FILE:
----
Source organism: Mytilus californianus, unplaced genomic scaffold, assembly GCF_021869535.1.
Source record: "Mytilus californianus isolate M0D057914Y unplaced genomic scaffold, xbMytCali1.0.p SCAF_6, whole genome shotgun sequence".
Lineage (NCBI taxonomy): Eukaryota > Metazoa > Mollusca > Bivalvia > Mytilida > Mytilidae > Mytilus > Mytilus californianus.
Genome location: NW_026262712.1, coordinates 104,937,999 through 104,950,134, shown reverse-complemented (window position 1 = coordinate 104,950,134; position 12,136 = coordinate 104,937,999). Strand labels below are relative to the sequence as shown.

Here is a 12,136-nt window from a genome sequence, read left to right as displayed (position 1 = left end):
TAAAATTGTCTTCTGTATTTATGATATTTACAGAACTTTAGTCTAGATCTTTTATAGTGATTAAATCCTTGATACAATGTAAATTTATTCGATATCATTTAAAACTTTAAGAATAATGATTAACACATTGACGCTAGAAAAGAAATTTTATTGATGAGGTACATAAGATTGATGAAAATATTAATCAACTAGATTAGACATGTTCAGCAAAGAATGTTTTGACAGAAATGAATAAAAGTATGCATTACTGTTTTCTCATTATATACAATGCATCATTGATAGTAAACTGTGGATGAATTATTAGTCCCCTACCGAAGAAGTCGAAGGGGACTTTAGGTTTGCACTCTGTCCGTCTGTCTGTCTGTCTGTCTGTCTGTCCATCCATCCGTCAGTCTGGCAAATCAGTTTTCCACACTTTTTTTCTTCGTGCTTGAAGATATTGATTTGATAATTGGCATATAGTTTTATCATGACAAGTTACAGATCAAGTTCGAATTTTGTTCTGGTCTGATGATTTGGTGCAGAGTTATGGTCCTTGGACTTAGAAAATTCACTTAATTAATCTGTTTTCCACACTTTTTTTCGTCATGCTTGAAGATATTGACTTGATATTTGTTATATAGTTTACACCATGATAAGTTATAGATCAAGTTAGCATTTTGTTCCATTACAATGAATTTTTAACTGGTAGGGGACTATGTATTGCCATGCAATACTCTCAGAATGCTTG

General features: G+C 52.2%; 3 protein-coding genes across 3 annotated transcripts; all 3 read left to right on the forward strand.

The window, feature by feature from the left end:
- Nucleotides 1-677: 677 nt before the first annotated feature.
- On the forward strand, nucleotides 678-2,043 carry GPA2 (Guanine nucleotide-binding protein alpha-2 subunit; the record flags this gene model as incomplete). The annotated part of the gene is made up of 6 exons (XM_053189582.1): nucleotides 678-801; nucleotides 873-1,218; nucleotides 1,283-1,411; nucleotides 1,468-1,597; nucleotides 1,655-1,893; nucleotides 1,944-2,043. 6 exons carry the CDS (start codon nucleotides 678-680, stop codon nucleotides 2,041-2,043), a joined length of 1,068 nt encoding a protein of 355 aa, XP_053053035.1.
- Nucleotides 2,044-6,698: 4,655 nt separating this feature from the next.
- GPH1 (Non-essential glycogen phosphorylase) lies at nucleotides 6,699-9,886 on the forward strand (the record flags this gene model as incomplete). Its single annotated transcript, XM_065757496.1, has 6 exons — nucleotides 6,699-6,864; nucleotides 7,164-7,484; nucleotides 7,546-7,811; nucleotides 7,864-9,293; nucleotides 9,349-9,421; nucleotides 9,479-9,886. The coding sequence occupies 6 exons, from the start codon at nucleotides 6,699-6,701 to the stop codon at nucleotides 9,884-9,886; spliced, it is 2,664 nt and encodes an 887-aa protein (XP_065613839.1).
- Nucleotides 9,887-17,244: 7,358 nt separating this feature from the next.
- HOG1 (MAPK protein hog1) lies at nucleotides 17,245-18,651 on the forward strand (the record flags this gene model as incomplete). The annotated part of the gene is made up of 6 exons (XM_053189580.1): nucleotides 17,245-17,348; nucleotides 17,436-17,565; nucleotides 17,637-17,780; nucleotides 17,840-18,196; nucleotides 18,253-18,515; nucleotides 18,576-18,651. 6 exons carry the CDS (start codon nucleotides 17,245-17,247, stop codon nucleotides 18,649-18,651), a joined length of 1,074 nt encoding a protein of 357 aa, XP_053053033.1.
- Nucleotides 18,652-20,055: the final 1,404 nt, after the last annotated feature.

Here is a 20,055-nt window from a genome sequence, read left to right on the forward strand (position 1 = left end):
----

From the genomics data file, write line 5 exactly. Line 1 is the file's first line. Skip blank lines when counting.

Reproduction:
Here is a 12,136-nt window from a genome sequence, read left to right as displayed (position 1 = left end):